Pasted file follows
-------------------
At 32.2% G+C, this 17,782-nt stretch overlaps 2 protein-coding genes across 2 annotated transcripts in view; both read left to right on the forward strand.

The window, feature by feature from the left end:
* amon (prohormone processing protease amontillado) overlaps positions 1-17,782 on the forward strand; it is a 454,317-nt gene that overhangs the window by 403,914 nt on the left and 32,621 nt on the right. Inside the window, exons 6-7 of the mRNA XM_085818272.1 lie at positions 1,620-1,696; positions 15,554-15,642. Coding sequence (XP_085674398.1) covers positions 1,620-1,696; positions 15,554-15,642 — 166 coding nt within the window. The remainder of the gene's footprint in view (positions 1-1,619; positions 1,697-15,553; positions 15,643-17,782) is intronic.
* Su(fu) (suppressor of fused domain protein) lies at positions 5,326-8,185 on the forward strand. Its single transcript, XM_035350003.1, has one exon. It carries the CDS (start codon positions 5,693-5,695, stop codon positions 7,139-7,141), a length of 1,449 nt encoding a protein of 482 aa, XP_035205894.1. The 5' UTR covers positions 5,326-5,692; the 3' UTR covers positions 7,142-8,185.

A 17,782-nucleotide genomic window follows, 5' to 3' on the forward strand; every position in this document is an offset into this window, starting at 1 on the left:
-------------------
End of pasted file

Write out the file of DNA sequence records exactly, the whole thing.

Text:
At 32.2% G+C, this 17,782-nt stretch overlaps 2 protein-coding genes across 2 annotated transcripts in view; both read left to right on the forward strand.

The window, feature by feature from the left end:
* amon (prohormone processing protease amontillado) overlaps positions 1-17,782 on the forward strand; it is a 454,317-nt gene that overhangs the window by 403,914 nt on the left and 32,621 nt on the right. Inside the window, exons 6-7 of the mRNA XM_085818272.1 lie at positions 1,620-1,696; positions 15,554-15,642. Coding sequence (XP_085674398.1) covers positions 1,620-1,696; positions 15,554-15,642 — 166 coding nt within the window. The remainder of the gene's footprint in view (positions 1-1,619; positions 1,697-15,553; positions 15,643-17,782) is intronic.
* Su(fu) (suppressor of fused domain protein) lies at positions 5,326-8,185 on the forward strand. Its single transcript, XM_035350003.1, has one exon. It carries the CDS (start codon positions 5,693-5,695, stop codon positions 7,139-7,141), a length of 1,449 nt encoding a protein of 482 aa, XP_035205894.1. The 5' UTR covers positions 5,326-5,692; the 3' UTR covers positions 7,142-8,185.

A 17,782-nucleotide genomic window follows, 5' to 3' on the forward strand; every position in this document is an offset into this window, starting at 1 on the left: